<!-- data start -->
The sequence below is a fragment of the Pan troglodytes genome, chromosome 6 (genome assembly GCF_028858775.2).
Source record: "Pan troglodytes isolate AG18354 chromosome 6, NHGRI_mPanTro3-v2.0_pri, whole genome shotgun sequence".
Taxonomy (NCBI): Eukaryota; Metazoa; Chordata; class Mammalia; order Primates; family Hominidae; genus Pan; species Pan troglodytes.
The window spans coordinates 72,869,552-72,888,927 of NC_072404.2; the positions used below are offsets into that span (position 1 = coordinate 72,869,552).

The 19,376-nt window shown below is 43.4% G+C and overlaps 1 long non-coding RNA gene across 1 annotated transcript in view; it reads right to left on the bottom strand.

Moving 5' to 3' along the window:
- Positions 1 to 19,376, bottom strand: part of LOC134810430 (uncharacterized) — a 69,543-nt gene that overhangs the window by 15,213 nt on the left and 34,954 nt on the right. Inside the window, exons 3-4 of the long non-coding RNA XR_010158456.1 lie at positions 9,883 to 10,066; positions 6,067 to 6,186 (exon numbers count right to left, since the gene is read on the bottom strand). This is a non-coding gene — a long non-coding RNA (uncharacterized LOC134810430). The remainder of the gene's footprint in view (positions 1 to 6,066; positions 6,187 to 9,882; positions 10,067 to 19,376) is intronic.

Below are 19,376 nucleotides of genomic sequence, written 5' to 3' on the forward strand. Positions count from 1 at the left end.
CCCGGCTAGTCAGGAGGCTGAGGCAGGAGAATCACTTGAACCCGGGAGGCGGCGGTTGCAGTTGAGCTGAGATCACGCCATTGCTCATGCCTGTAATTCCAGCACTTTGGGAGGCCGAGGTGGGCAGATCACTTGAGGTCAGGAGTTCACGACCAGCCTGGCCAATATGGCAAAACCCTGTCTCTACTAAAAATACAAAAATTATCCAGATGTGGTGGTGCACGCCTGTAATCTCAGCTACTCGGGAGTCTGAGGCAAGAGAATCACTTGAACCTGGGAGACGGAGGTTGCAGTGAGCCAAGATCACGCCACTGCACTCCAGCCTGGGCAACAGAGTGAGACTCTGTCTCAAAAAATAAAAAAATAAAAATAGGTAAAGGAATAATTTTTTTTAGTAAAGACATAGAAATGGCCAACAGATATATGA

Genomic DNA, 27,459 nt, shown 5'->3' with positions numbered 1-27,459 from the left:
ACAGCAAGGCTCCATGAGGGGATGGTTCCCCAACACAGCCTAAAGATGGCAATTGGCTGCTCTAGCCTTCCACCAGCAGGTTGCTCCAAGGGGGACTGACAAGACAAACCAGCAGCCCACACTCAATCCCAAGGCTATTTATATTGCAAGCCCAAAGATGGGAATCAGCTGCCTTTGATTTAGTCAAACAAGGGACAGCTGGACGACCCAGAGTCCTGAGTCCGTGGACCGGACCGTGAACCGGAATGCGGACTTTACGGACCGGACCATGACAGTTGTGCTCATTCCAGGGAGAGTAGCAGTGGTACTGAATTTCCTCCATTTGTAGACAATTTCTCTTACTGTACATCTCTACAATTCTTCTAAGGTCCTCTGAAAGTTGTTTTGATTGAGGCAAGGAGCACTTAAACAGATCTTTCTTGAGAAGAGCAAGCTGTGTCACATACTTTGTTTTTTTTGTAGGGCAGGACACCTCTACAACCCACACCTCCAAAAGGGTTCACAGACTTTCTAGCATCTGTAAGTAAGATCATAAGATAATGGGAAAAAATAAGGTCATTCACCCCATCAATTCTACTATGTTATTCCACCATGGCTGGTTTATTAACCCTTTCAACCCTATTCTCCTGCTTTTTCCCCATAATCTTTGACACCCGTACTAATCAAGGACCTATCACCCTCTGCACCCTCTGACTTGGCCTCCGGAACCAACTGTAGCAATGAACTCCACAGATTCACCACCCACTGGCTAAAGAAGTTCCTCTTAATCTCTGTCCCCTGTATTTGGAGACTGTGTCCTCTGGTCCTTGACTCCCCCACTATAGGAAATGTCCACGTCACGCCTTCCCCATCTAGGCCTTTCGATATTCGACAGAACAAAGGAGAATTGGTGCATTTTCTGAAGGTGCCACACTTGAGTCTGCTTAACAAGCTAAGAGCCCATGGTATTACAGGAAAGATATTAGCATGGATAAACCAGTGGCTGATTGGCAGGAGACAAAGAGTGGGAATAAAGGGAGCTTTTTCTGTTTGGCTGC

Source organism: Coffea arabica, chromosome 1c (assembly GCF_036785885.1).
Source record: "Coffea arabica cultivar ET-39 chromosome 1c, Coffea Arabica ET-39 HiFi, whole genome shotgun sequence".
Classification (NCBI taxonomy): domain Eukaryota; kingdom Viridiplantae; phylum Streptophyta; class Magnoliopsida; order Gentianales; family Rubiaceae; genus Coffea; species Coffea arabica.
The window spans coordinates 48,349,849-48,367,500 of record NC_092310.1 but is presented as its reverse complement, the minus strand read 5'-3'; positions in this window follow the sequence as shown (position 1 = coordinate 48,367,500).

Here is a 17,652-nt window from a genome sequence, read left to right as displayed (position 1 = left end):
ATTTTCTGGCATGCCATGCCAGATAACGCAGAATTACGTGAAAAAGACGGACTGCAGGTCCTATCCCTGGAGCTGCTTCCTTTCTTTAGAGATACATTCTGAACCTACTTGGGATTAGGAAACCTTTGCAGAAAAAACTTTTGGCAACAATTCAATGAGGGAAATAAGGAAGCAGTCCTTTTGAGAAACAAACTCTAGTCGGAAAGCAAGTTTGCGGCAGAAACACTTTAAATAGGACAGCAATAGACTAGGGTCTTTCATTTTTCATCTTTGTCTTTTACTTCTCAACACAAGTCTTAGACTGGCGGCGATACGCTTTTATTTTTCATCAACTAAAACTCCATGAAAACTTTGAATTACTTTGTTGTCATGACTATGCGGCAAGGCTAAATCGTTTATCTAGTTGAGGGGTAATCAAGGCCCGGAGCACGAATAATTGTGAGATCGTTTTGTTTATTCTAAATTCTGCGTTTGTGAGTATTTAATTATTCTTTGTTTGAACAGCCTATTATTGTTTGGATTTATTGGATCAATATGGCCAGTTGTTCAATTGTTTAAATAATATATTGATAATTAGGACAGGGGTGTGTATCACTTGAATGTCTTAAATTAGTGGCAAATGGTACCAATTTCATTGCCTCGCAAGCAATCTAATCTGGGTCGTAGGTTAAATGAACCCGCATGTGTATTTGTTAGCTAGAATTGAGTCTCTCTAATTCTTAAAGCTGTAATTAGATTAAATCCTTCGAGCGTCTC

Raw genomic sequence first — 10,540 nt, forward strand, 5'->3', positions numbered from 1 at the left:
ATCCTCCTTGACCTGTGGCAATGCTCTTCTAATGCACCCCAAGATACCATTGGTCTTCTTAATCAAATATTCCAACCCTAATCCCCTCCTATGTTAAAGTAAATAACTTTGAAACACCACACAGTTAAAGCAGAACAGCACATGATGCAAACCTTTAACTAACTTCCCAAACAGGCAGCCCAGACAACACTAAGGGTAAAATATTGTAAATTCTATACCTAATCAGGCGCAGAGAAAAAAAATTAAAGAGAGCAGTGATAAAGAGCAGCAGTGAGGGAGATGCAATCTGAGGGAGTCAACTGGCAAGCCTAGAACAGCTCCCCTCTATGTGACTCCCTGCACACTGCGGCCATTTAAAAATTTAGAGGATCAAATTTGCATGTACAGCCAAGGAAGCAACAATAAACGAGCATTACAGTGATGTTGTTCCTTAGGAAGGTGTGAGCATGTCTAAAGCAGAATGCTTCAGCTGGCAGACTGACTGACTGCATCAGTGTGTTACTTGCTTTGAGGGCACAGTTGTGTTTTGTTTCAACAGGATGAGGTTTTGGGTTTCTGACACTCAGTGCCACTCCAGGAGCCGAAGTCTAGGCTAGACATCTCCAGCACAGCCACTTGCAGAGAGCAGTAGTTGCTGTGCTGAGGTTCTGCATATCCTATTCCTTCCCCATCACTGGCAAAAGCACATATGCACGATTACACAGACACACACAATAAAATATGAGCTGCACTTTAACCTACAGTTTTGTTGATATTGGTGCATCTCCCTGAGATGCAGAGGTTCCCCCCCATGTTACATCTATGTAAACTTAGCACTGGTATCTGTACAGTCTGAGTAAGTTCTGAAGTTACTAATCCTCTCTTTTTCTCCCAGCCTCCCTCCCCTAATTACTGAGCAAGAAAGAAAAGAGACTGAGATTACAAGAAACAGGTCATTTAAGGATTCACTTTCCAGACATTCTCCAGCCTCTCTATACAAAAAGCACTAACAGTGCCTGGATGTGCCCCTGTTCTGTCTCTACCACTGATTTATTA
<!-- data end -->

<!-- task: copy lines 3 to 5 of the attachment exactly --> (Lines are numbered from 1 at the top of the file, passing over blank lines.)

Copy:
Taxonomy (NCBI): Eukaryota; Metazoa; Chordata; class Mammalia; order Primates; family Hominidae; genus Pan; species Pan troglodytes.
The window spans coordinates 72,869,552-72,888,927 of NC_072404.2; the positions used below are offsets into that span (position 1 = coordinate 72,869,552).

The 19,376-nt window shown below is 43.4% G+C and overlaps 1 long non-coding RNA gene across 1 annotated transcript in view; it reads right to left on the bottom strand.